Nuclear energy is here to stay…
Even a nuclear disaster like Fukushima cannot wipe out nuclear reactors from the world. Accidents, proliferation, social unease and high capital costs, all indicate that nuclear energy cannot grow fast, though in general, this is the case with almost all energy technologies that mature and succeed each other over many decades. Eventually, nuclear will play a larger role in electricity generation, but it will get there slowly.
In a pre-Fukushima report, according to the BP Statistical Review of World Energy (2010), energy consumption in the OECD countries during 2009 fell faster than GDP, marking the first decline since 1928 and the sharpest decline (in percentage terms) on record. The developing world on the other hand, experienced an energy consumption growth faster than GDP. Looking forward, based on the reference case scenario of the International Energy Outlook (2010) report, world marketed energy consumption, total energy demand in the non-OECD and in the OECD countries is expected to increase by 49, 84, and 14 percent from 2007 to 2035, respectively. The latter two demand percentages pinpoint the increasingly high importance that emerging markets play in the world economy, especially during and after the global economic recession that started in 2007. Most of the growth in energy demand mainly stems again from the non-OECD countries that are also expected to have by far the highest growth in energy consumption compared to the OECD countries (see figure 1). Even though most of the developed countries seem to have exited the recession, the recovery has been mostly led by countries such as China and India, with Japan and the European Union member countries being the laggards.
Figure 1: World marketed energy consumption 2007-2035, Reference case (in quadrillion Btu).
In addition, even though consumption of renewable and alternative energy sources is expected to increase in the future, most of the energy consumed worldwide is expected to come from fossil fuels, such as liquid fuels and other petroleum, natural gas and coal (see figure 2). Although energy prices collapsed in mid-2008 as a result of the worldwide concerns about the deepening recession, in 2009 prices bounced back and have remained high until now. The latter concerns about sluggish economic growth, in conjunction with certain geopolitical and non-geological factors that limit access to prospective conventional resources, allowed unconventional resources such as oil sands, shale oil, gas-to-liquids, and bio-fuels to become economically competitive.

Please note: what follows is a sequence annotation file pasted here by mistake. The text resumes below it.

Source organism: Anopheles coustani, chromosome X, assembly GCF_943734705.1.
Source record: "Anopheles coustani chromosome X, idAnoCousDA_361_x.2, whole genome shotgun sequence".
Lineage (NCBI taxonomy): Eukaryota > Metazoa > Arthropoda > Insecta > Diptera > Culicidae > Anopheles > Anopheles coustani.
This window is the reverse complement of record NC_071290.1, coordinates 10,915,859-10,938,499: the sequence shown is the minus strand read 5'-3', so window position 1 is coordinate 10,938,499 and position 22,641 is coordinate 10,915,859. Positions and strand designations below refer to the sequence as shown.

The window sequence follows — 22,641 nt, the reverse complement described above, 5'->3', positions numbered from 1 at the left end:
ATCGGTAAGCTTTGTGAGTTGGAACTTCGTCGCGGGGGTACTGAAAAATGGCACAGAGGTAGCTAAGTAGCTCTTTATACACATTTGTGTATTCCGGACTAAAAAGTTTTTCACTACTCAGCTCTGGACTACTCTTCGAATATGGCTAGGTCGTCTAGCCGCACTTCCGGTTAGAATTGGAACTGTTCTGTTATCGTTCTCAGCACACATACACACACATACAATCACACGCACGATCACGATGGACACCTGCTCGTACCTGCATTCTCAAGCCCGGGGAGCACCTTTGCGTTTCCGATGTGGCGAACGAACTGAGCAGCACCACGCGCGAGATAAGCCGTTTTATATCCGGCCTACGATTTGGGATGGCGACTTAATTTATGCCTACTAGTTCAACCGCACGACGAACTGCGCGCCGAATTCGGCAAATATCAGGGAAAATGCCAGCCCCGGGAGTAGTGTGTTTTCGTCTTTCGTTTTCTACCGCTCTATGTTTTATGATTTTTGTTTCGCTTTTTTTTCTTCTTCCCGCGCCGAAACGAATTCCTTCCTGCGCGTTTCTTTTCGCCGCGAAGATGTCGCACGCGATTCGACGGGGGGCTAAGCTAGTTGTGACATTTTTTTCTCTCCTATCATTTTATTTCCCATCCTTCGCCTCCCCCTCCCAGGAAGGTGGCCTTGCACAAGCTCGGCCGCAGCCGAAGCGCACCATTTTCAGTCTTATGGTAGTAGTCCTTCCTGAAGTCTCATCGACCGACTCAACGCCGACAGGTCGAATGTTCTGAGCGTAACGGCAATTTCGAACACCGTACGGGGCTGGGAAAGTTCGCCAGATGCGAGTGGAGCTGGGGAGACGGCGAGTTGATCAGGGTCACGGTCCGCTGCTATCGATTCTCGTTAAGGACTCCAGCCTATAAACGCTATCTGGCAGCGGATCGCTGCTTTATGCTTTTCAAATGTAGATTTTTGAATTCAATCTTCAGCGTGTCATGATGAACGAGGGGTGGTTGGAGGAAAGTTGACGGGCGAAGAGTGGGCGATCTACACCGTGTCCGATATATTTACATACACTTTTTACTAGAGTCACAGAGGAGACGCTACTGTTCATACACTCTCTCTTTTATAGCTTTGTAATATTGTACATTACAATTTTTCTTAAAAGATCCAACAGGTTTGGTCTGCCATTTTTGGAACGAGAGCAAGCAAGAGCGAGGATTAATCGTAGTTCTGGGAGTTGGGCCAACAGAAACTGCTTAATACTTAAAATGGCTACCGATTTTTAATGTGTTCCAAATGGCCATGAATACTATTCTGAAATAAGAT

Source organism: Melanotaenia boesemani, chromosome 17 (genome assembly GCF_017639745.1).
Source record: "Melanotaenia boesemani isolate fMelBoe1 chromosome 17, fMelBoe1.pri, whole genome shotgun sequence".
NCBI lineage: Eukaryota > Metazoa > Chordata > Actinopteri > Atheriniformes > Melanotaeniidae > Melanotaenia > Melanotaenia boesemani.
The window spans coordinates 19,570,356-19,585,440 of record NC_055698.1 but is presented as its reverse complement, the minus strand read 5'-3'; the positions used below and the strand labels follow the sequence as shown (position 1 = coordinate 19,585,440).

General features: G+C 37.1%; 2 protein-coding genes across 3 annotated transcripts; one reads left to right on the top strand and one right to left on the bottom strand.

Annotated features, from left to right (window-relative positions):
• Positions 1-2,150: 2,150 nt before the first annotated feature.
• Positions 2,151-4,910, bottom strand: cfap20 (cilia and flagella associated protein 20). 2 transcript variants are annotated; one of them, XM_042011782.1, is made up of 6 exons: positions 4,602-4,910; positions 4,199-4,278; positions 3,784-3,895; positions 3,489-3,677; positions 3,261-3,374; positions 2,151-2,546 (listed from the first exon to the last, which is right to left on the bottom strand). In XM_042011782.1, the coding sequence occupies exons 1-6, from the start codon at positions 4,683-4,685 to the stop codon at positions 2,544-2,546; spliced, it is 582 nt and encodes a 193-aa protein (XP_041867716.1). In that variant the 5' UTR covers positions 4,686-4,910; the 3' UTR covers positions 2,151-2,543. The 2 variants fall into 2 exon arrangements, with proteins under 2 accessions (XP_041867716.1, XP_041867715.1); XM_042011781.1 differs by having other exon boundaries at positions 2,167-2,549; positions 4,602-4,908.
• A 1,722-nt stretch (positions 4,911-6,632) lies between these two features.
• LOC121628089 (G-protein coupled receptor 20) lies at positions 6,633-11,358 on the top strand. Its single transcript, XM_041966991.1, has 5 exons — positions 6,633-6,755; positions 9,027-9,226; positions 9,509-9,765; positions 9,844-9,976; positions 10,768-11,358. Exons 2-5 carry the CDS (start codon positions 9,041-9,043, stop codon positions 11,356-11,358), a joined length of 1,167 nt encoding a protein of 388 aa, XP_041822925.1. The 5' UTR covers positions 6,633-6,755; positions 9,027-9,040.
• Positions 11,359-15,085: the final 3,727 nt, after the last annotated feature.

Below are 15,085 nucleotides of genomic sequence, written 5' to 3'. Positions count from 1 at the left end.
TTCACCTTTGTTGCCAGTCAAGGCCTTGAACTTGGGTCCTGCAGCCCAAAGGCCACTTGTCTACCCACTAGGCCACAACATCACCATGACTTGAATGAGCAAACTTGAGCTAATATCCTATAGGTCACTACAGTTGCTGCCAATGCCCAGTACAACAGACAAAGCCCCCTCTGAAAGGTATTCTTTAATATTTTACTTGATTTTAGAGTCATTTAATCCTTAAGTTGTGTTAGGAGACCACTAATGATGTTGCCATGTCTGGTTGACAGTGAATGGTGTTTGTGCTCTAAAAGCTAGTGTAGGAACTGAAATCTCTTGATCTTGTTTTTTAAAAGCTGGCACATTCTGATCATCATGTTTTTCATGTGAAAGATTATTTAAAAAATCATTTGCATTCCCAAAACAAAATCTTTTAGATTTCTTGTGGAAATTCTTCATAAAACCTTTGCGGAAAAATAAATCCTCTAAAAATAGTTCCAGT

Figure 1‑2: World marketed energy use by fuel type 1990-2035, Reference case (in quadrillion Btu).
Moreover, increased concerns about the environmental consequences of greenhouse gas emissions, has led to increased interest in alternatives to fossil fuels such as nuclear power and renewable sources, mostly due to higher fossil fuel prices and the receipt of major support by governmental incentives throughout the world (see figure 3). However, most renewable generation technologies are not economically competitive with fossil fuels, besides hydropower and wind power that are mainly expected to deliver most of the world's increase in renewable electricity supply in the near future. Typically, renewable electricity generated by sources other than wind and hydro, such as solar, biomass, waste, tidal and wave, is primarily supported by government incentives or policies that fund the construction of renewable generation facilities.
Figure 3: World net electricity generation by fuel 2007-2035, Reference case (in trillion kwh).
No technology can solve the climate problem on its own. Hence, even if nuclear makes only a partial contribution towards global emissions reduction, it is definitely worth having. Based on calculations of the IEA's 2011 World Energy Outlook, keeping the 20 C limit plausible would cost an additional $1.5 trillion in case OECD countries were to stop building nuclear plants and other countries withdrew from their planned nuclear programs. To that end, there are strong indications from emerging markets that they will continue with their ambitious nuclear programs. China plans to add more nuclear capacity in the next ten years that France has in total, from 10GW to 80GW. Nonetheless, this will increase China's nuclear power generation only from 2% to less than 5% of the country's electricity needs; when South Korea gets some 30% of its electricity, much the same as Japan did pre-Fukushima, and more than any large economy other than France (Economist, 2012).
Finally, small modular reactors (SMRs) of up to 300MW seem to become even more popular, as they can reach markets which big reactors (more than 1GW) cannot. They can be installed in ships, both military and merchant, industrial zones etc. These small SMRs could potentially create economies of large numbers (i.e. if produced in factories and not on site), leading to significant cost reductions through incremental improvements, which would make them even more attractive.
Hence, there are strong indications that nuclear electricity generation is here to stay, and perhaps play an even larger role in the future, where challenges lie ahead for the world's climate problem.
 BP Statistical Review of World Energy, 2010. Available online at: http://www.bp.com/statistical review.
 International Energy Outlook, 2010. U.S. Energy Information Administration. Available online at: http://www.eia.gov/forecasts/ieo/index.cfm.
 International Energy Agency, 2011. World Energy Outlook. Available online at: http://www.iea.org.
 Economist, 2012. Nuclear Energy Special Report: The prospects. March 10-16, 2012. Available online at: http://www.economist.com.
 Non-geological factors include conflicts and terrorist activity, environmental protection actions, labour and material shortages, lack of technological advances, adverse weather conditions etc.